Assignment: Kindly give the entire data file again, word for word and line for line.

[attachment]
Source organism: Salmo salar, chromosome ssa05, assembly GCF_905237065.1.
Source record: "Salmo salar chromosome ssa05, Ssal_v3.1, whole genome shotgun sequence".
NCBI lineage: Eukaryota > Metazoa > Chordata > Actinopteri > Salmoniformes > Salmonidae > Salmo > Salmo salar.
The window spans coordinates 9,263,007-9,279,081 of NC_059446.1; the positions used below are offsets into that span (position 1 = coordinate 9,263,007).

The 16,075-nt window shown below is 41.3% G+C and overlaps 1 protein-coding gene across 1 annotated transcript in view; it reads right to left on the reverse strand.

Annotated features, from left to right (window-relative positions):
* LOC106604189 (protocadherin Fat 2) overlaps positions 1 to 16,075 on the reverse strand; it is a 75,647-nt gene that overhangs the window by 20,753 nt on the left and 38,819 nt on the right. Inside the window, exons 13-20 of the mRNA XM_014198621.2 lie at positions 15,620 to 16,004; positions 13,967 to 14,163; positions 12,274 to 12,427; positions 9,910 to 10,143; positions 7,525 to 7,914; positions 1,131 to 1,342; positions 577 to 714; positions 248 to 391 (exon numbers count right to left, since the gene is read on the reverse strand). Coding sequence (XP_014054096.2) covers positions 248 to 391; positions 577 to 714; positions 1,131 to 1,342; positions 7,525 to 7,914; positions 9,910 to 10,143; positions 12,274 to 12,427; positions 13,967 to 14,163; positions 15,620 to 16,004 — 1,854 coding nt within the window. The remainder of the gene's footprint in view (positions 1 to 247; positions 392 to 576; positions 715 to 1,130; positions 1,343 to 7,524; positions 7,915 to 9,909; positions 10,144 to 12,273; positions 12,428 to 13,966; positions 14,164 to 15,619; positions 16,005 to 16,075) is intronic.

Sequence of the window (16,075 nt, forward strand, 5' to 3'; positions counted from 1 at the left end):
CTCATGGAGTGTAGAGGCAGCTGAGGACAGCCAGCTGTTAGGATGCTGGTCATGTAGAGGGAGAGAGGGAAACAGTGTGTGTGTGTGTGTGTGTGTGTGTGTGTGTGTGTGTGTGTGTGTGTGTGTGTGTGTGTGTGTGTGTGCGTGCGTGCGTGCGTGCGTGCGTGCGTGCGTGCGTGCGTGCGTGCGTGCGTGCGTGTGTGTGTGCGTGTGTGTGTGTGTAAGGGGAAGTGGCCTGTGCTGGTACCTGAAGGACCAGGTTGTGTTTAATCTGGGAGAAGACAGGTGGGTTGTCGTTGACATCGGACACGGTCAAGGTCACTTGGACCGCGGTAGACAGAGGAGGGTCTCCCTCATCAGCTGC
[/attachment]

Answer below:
Source organism: Salmo salar, chromosome ssa05, assembly GCF_905237065.1.
Source record: "Salmo salar chromosome ssa05, Ssal_v3.1, whole genome shotgun sequence".
NCBI lineage: Eukaryota > Metazoa > Chordata > Actinopteri > Salmoniformes > Salmonidae > Salmo > Salmo salar.
The window spans coordinates 9,263,007-9,279,081 of NC_059446.1; the positions used below are offsets into that span (position 1 = coordinate 9,263,007).

The 16,075-nt window shown below is 41.3% G+C and overlaps 1 protein-coding gene across 1 annotated transcript in view; it reads right to left on the reverse strand.

Annotated features, from left to right (window-relative positions):
* LOC106604189 (protocadherin Fat 2) overlaps positions 1 to 16,075 on the reverse strand; it is a 75,647-nt gene that overhangs the window by 20,753 nt on the left and 38,819 nt on the right. Inside the window, exons 13-20 of the mRNA XM_014198621.2 lie at positions 15,620 to 16,004; positions 13,967 to 14,163; positions 12,274 to 12,427; positions 9,910 to 10,143; positions 7,525 to 7,914; positions 1,131 to 1,342; positions 577 to 714; positions 248 to 391 (exon numbers count right to left, since the gene is read on the reverse strand). Coding sequence (XP_014054096.2) covers positions 248 to 391; positions 577 to 714; positions 1,131 to 1,342; positions 7,525 to 7,914; positions 9,910 to 10,143; positions 12,274 to 12,427; positions 13,967 to 14,163; positions 15,620 to 16,004 — 1,854 coding nt within the window. The remainder of the gene's footprint in view (positions 1 to 247; positions 392 to 576; positions 715 to 1,130; positions 1,343 to 7,524; positions 7,915 to 9,909; positions 10,144 to 12,273; positions 12,428 to 13,966; positions 14,164 to 15,619; positions 16,005 to 16,075) is intronic.

Sequence of the window (16,075 nt, forward strand, 5' to 3'; positions counted from 1 at the left end):
CTCATGGAGTGTAGAGGCAGCTGAGGACAGCCAGCTGTTAGGATGCTGGTCATGTAGAGGGAGAGAGGGAAACAGTGTGTGTGTGTGTGTGTGTGTGTGTGTGTGTGTGTGTGTGTGTGTGTGTGTGTGTGTGTGTGTGTGTGCGTGCGTGCGTGCGTGCGTGCGTGCGTGCGTGCGTGCGTGCGTGCGTGCGTGCGTGTGTGTGTGCGTGTGTGTGTGTGTAAGGGGAAGTGGCCTGTGCTGGTACCTGAAGGACCAGGTTGTGTTTAATCTGGGAGAAGACAGGTGGGTTGTCGTTGACATCGGACACGGTCAAGGTCACTTGGACCGCGGTAGACAGAGGAGGGTCTCCCTCATCAGCTGC